Eurozone nations on Monday started setting up a massive bailout fund that could rescue any member of Europe's currency union from default, aiming to soothe market jitters that have sent the euro to a new four-month low against the dollar.
The "shock and awe" financial rescue package from the European Union and the International Monetary Fund will total euro750 billion ($1 trillion) — money that can be lent to any indebted eurozone nation risking default, and intended to counter investor fears that Spain, Portugal or others could follow Greece in requiring a bailout to meet debt repayments.
The special purpose vehicle to borrow up to euro440 billion ($526 billion) will be ready this month, when countries formalize debt guarantees for some 90 percent of the package, said Luxembourg Prime Minister Jean-Claude Juncker, who led Monday's talks between eurozone finance ministers.
Another euro60 billion managed by the EU's executive commission "is available to cover urgent financial needs were it to arise" in the mean time, he said, while the International Monetary Fund will provide another euro250 billion.
Germany, which will provide the largest chunk of the EU fund, has pressed other eurozone countries to make big budget cuts to reduce the chances of them needing a bailout.
Markets "want to see not only actions but deeds" to shore up the currency, German Finance Minister Wolfgang Schaeuble told reporters.
German Chancellor Angela Merkel vowed to "set an example" Monday by laying out plans to save euro80 billion through 2014 by reducing handouts to parents, cutting 15,000 government jobs and delaying projects such as construction of a replica of a Prussian palace in Berlin.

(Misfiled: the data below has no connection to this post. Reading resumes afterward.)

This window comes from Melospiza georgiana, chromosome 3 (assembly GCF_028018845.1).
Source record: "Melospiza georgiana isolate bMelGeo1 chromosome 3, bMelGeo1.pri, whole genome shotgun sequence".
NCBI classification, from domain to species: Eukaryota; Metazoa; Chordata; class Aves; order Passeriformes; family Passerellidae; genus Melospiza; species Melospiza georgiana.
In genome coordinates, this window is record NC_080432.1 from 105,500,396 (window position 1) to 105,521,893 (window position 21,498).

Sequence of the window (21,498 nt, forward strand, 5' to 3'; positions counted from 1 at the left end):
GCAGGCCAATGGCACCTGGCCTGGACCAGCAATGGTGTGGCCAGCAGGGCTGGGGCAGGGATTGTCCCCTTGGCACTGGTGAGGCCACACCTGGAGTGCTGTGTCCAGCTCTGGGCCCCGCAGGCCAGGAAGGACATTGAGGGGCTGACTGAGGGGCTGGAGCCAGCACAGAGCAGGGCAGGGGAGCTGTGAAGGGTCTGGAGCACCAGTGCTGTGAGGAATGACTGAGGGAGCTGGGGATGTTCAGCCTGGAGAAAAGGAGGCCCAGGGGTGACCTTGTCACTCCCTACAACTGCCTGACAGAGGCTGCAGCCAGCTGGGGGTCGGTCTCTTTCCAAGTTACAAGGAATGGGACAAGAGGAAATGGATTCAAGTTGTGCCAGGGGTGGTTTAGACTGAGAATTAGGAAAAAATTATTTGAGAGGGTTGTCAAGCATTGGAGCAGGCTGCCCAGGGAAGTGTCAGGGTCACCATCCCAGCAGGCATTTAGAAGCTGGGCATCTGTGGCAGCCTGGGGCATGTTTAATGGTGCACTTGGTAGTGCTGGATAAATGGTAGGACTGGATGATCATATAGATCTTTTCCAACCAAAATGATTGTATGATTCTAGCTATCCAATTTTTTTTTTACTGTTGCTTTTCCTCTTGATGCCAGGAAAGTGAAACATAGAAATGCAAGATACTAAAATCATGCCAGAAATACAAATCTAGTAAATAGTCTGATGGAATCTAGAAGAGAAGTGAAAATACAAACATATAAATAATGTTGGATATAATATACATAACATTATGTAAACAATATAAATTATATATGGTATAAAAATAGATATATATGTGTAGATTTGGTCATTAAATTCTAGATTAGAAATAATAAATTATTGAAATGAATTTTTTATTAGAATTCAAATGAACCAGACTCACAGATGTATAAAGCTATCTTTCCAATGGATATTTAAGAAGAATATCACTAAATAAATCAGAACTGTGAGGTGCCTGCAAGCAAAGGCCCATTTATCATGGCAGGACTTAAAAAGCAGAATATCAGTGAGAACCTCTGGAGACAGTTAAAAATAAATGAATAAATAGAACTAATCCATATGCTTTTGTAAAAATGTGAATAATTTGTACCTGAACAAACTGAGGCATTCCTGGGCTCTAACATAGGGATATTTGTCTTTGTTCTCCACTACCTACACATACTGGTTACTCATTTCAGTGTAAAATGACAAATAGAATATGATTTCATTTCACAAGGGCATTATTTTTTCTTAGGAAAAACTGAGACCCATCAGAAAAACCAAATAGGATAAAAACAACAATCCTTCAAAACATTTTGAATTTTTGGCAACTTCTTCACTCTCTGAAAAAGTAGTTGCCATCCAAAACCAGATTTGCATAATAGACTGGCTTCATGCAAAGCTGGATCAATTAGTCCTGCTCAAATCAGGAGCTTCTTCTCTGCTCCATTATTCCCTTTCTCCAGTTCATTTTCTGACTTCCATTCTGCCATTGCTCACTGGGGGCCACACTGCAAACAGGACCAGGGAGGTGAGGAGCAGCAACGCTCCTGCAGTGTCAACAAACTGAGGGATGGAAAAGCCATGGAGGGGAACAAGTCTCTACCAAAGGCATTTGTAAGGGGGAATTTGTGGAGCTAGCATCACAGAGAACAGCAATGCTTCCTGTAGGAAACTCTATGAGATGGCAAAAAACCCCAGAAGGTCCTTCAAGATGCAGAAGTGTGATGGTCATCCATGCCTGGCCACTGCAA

Juncker said eurozone finance ministers wanted Spain and Portugal to build on current "significant and courageous" spending cuts with further efforts "needed beyond 2011 together with further progress" on structural reforms, such as changes to pensions, welfare or labor systems.
EU Economy Commissioner Olli Rehn warned that they and others may need to prepare more budget reductions. He did not name which other countries should take action.
Eurozone nations said in a joint statement that they would draft bigger cuts and tax increases if they have to and would pursue "structural reforms" to slim state running costs — such as raising retirement ages to curb pension costs.
The International Monetary Fund called in a Monday report for eurozone countries facing market pressure to shun "delayed or half-hearted" budget cuts and draft more in case they can't make current targets to reduce budget deficits — the gap between government spending and income.
Juncker dismissed market volatility in recent days triggered by concern that Hungary _ which does not use the euro —could be the next European government to follow Greece by risking a default.
Hungarian officials last week warned that the country's deficit is growing and the country is close to default, two years after it received a bailout from the EU and the IMF.
Hungary's government has downplayed those comments, which nevertheless kept the euro trading near the four-year lows it hit Friday, when it went below $1.19 for the first time since March 2006.
There is intense pressure on all eurozone countries to make cuts.
However, trade unions warn that budget cuts could be going too far and could choke a fragile recovery that so far relies more on exports than domestic demand in European countries where people are still slow to spend and companies are reluctant to hire new workers.
Unemployment in the eurozone reached a 10-year high of 10.1 percent in April _ adding extra welfare costs to governments struggling with higher outgoings, lower tax revenue and debt that has soared since they paid out hundreds of billions to shore up the region's banking system.
Monday's talks between eurozone finance ministers will be followed by a meeting of most EU finance ministers and EU officials who will thrash out plans for long-term ways to avoid a new economic crisis, including a proposal for more EU oversight of national budgets.